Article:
This collection supports Unit 1: Precious Knowledge - Exploring notions of identity and community, of the Austin ISD Ethnic Studies Part A course.
This Smithsonian Learning Lab collection received Federal support from the Latino Initiatives Pool, administered by the Smithsonian Latino Center.
Welcome to the National Museum of African American History and Culture Collection Grid for the 2017 NHD Theme!
Below are some objects and videos to help you explore the 2017 NHD theme: Taking a Stand in History. These objects will help you consider the perspective of the African American experience in history.
These objects may help you form an idea for a project topic or they may help to expand the narrative of your selected project. Click on the text icon for possible project connections and/or the hotspots to reveal object questions to spark your curiosity.
The artifact questions should encourage viewers to think and explore the history of the object or video on their own!
With this collection, students can explore people's stories of moving to a new country or culture (both forced and voluntarily), and then walk, fly, or sail "a mile in their shoes" to imagine some of the challenges they encountered in moving to their new home.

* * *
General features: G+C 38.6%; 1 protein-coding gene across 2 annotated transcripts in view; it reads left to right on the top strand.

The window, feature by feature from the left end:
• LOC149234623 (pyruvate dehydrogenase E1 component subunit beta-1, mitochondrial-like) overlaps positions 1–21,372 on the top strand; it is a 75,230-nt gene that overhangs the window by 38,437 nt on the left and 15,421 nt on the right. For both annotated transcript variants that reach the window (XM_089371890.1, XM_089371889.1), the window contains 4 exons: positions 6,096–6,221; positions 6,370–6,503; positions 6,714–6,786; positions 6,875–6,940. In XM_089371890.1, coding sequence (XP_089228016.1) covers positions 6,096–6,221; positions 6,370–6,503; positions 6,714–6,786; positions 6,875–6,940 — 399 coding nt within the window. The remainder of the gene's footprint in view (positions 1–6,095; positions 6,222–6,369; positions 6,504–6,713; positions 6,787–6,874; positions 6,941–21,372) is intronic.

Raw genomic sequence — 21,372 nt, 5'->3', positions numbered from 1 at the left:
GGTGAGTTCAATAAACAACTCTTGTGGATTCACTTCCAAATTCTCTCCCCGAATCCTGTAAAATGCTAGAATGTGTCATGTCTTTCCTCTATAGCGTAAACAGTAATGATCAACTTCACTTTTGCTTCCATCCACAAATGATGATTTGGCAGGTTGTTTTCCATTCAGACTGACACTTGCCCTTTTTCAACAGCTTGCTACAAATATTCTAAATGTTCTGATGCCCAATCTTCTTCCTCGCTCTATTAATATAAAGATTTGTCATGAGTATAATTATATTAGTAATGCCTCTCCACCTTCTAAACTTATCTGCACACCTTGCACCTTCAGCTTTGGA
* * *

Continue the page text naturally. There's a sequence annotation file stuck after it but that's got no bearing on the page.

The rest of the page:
Then, they can write up their own family stories, using a variety of resources including a "Today I Am Here" homemade book, or PBS Learning Media's resources, "Digging at the Roots of Your Family Tree."
This collection supports Unit 1: Precious Knowledge - Exploring notions of identity and community, Personal history / identit / membership / agency, of the Austin ISD Ethnic Studies Part A course.
This Smithsonian Learning Lab collection received Federal support from the Latino Initiatives Pool, administered by the Smithsonian Latino Center.
This collection comes from a set of lessons plans to introduce students to the culture of Puerto Rico by looking at customs and objects - specifically masks - connected to the annual celebration of Carnival. The lessons are split into four levels, covering grades K-2, 3-5, 6-8, and 9-12. They were originally adapted from a set of activities that appeared in Our Story in History: A Puerto Rican Carnival, a website produced by the Smithsonian's National Museum of American History - also shown in a link inside the collection, along with instructions for students to make their own masks. The lessons include objects from the Smithsonian's National Museum of the American Indian in New York, the George Gustav Heye Center, and the Department of Anthropology, National Museum of Natural History.
This topical collection explores the contributions to American history and society of Civil Rights activist Dolores Huerta, the "co-architect" with Cesar Chavez of the American Farm Workers Movement. The images and resources can be used as discussion or writing prompts in a variety of courses, including history, culture, language, and literature. Included in this collection are images from the exhibition, "One Life: Dolores Huerta," a bilingual video with National Portrait Gallery curator Taína Caragol, footage of an interview program with Dolores Huerta at the museum, and an NPR interview with Dolores Huerta in January 2017.